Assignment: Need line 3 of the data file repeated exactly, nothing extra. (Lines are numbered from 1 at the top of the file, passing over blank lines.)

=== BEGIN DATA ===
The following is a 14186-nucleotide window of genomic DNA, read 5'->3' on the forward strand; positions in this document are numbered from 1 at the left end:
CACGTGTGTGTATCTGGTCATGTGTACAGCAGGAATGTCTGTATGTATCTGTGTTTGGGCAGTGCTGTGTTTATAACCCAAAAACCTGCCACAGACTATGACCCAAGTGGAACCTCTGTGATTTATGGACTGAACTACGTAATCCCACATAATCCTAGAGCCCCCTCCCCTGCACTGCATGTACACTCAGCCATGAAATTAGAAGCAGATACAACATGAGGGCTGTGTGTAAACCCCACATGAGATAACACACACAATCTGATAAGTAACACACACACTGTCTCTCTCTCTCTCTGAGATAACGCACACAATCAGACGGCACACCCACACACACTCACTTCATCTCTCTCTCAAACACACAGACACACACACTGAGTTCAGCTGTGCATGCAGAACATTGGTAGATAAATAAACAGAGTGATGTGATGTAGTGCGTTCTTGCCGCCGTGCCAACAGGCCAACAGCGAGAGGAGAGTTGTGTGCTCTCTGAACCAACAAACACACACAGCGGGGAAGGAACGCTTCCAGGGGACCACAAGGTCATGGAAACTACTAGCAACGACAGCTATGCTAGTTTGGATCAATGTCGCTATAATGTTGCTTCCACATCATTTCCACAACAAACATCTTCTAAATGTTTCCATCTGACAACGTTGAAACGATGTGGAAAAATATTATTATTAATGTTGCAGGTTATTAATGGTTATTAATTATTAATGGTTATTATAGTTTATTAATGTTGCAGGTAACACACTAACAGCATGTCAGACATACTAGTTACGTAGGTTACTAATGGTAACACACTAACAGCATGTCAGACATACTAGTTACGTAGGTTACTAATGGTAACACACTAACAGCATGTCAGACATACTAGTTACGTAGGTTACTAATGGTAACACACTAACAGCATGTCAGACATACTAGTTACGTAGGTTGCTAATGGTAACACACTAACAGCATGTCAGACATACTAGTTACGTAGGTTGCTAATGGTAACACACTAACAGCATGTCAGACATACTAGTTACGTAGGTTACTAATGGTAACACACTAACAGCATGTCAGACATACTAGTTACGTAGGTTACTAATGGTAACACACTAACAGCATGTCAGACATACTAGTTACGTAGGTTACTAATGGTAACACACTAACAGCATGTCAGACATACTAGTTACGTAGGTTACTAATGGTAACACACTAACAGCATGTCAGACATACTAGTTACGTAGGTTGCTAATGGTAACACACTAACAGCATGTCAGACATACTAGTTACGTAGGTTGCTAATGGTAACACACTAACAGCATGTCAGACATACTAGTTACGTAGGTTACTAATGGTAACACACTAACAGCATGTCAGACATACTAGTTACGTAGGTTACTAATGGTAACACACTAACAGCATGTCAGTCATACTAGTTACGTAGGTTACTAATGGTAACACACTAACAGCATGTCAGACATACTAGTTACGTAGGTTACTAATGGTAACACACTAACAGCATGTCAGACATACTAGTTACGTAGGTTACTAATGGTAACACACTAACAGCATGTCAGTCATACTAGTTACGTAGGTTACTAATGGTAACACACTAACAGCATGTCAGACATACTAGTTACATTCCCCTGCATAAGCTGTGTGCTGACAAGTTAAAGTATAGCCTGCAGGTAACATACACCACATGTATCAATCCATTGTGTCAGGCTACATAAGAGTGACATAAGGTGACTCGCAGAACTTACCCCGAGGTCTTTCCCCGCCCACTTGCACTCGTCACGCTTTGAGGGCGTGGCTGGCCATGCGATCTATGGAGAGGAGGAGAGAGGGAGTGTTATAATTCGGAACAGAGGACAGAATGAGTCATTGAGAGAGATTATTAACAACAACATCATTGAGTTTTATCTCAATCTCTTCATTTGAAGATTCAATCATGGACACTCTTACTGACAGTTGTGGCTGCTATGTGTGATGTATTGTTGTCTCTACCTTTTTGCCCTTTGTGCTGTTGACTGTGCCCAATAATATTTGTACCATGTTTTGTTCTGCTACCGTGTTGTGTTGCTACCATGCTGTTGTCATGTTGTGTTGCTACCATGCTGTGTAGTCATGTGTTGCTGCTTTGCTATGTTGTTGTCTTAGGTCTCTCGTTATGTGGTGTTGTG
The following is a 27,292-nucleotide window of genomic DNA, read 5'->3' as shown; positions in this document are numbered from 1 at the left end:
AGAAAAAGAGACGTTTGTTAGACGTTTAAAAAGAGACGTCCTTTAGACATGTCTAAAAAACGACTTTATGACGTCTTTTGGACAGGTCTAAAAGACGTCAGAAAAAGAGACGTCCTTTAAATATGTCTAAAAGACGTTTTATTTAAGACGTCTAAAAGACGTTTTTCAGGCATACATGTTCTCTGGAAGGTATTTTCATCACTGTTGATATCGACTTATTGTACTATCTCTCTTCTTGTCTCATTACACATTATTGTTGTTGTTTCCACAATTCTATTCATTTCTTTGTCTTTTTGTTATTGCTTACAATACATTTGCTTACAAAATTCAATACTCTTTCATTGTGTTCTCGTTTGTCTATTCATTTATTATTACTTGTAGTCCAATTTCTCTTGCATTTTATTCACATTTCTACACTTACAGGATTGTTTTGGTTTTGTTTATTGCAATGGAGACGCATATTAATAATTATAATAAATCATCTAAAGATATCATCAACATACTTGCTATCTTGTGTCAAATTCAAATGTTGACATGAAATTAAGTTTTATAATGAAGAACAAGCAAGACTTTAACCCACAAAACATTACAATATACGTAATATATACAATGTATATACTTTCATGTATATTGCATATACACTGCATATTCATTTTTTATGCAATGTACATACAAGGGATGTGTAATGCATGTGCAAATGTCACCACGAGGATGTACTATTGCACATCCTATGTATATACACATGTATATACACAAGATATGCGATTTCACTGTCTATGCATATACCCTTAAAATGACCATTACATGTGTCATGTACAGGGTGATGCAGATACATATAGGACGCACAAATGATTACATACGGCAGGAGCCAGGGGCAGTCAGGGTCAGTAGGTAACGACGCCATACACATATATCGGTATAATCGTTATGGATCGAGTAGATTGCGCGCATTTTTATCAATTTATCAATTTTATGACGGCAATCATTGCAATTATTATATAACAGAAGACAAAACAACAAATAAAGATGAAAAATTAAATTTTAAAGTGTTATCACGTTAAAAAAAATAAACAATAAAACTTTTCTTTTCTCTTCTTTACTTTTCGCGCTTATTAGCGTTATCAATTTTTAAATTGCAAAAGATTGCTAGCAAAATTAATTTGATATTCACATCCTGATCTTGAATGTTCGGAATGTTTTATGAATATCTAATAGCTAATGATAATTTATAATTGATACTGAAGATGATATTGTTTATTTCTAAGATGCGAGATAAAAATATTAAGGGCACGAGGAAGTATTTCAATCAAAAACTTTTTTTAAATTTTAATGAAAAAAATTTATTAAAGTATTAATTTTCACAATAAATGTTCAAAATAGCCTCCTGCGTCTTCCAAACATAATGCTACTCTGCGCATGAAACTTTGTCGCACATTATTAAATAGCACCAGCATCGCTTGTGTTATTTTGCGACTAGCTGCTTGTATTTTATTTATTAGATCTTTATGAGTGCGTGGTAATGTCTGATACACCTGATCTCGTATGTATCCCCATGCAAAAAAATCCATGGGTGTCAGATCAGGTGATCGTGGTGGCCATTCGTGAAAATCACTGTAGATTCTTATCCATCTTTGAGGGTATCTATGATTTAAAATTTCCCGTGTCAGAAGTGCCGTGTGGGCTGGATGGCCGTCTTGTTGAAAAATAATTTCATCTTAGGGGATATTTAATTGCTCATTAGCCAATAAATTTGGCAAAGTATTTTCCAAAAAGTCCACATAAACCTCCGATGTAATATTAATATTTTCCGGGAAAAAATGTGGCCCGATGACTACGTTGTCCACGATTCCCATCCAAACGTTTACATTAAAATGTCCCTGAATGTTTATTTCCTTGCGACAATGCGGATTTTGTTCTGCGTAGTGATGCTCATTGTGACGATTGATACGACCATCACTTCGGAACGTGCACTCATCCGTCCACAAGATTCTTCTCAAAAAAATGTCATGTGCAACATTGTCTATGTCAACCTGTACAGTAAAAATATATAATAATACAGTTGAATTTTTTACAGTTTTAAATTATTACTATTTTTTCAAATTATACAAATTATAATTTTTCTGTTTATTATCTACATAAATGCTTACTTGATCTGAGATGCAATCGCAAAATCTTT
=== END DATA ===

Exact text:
The following is a 27,292-nucleotide window of genomic DNA, read 5'->3' as shown; positions in this document are numbered from 1 at the left end: